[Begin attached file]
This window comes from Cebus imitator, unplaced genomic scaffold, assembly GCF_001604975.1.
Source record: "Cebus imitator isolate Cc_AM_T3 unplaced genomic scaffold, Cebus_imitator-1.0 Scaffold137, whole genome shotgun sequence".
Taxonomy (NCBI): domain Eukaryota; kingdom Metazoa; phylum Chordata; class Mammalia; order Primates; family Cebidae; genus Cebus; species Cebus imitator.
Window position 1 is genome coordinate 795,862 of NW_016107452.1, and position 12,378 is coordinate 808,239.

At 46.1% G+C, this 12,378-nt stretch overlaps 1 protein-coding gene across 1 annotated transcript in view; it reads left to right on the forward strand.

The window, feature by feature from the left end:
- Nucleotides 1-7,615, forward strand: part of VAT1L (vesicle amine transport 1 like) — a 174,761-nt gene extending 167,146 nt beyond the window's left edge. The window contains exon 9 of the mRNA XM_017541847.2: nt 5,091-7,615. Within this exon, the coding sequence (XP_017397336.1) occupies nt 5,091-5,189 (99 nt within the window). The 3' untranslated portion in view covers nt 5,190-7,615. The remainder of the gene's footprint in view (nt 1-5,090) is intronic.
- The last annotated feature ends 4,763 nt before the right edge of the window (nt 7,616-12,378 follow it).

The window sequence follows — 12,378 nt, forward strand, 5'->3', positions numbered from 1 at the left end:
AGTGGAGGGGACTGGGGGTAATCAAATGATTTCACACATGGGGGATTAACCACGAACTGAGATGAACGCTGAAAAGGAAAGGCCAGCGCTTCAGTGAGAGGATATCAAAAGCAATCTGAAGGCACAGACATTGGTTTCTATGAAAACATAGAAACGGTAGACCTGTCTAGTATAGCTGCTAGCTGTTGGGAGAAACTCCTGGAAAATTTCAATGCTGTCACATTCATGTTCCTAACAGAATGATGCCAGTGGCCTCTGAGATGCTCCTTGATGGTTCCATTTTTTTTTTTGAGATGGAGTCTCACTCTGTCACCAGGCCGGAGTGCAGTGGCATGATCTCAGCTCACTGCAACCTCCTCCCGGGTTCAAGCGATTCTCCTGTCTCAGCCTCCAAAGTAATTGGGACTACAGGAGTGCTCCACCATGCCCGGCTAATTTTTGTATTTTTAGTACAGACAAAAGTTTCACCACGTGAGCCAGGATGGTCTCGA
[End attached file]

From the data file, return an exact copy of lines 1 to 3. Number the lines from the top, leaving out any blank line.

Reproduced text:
This window comes from Cebus imitator, unplaced genomic scaffold, assembly GCF_001604975.1.
Source record: "Cebus imitator isolate Cc_AM_T3 unplaced genomic scaffold, Cebus_imitator-1.0 Scaffold137, whole genome shotgun sequence".
Taxonomy (NCBI): domain Eukaryota; kingdom Metazoa; phylum Chordata; class Mammalia; order Primates; family Cebidae; genus Cebus; species Cebus imitator.